Horror fans will know that Stranger Things 2 is returning in time for Halloween this October 27th, but the Duffer Brothers’ sci-fi series still has a few tricks up its sleeve with the launch of Stranger Things: The Game for iOS and Android.
The award-winning Netflix series brought 80s American horror back to the TV screen, directly inspired by classic works such as Stephen King’s It and Spielberg’s E.T., it captured audiences with a cast of dorky kids overcoming adversity to get to the bottom of mysterious events in Hawkins: a town where children go missing, government workers patrol the streets, and a monster is on the loose.
Yet beyond its strong casting with five brilliant child actors, as well as compelling performances from Winona Ryder (Joyce Byers) and David Harbour (Jim Hopper), Stranger Things owes a lot of its success to a perfectly captured world of 80s pop culture. With franchises like Dungeons & Dragons, Star Wars, and X-men as not only inspiration for the series but also beloved by the geeky characters themselves, it’s not surprising that Stranger Things would want to release a game of their own. What is surprising is that for a free TV tie-in game made to promote the series, Stranger Things: The Game is absolutely worth your time.
Stranger Things: The Game is a free mobile game made to promote the TV series, but crammed into its 6-10 hours of gameplay are so many rewarding puzzles, compulsive collectibles, hidden references, and season 2 teasers that the game undeniably stands on its own two feet. Rendered in retro pixel art and arcade bleeps, Stranger Things: The Game lets you play through the final moments of the first season, starting out as Hopper but slowly unlocking the full cast of characters each with unique powers to solve puzzles and fight your way through enemies.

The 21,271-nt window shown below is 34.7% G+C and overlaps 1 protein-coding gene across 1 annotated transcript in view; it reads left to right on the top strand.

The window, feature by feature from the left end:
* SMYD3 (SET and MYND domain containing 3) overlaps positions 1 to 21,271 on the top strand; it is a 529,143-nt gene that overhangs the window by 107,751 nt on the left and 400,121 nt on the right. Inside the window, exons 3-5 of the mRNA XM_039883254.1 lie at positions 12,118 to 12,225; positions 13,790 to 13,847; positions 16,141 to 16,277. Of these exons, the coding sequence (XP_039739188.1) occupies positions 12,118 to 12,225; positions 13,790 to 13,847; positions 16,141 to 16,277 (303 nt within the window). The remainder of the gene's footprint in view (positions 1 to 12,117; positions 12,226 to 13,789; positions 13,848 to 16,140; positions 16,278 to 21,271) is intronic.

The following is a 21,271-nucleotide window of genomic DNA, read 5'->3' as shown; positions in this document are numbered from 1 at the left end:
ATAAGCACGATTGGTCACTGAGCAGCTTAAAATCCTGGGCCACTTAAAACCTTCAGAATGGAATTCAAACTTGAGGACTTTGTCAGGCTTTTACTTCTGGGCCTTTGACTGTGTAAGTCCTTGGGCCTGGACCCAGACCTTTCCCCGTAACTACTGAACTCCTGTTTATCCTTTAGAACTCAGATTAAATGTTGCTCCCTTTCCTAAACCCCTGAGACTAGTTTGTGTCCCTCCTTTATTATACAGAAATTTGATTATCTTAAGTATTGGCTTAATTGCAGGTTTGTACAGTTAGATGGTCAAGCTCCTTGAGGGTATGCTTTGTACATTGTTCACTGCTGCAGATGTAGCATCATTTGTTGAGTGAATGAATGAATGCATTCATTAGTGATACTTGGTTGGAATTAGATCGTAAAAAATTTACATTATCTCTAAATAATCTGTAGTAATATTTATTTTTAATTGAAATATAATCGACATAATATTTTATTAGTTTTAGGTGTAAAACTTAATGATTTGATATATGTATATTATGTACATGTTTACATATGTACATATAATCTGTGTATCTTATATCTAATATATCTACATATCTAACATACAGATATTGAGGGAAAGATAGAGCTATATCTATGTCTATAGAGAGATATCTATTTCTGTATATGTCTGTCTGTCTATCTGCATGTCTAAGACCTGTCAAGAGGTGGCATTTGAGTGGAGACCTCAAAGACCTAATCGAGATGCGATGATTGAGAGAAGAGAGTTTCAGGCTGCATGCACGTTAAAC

You can run through the entirety of Hawkins, which is mapped out with pixel-perfect faithfulness to the TV series’, heading into your parents’ houses to raid fridges, buying items in local corner-shops, and exploring mysterious sewers as you please. Main story objectives which unlock characters and important items are found in self-contained dungeons with puzzles and enemies that grow steadily more complex, but in addition to larger dungeons like Hawkins School, Sattler Quarry, and the Government Laboratory, mini-dungeons are also hidden around the map with bonus items and buffs waiting to be found.
Dungeons tend to center around hitting switches, clearing rooms of enemies, and keeping your eyes peeled for hidden routes. The very first dungeon: The Forest Maze, works as a perfect example of this as it has you not only punching security guards and destroying every leaf-pile in sight for bonus items as Hopper but also using Lucas and his ranged slingshot to take down beehives and trick bears into solving your timed puzzles for you.
Later in the game you can unlock Nancy, who can knock back enemies and clear rubble blocking your path with a swing of her baseball bat, or Mike with a torch that stuns enemies and a bike to get around faster, Dustin distracts enemies with pudding, and, of course, Eleven can use telekinetic powers to stop her foes. Like old adventure games Stranger Things: The Game also has a completion percentage, but with my own score at 99.3% there are still a few things to wait for with the release of season 2 on October 27th: one of which is a mysterious 8th character that is still to be unlocked. Whether this new character will mean further DLC for the game, or simply be a reveal of a new important character for season 2 remains to be seen.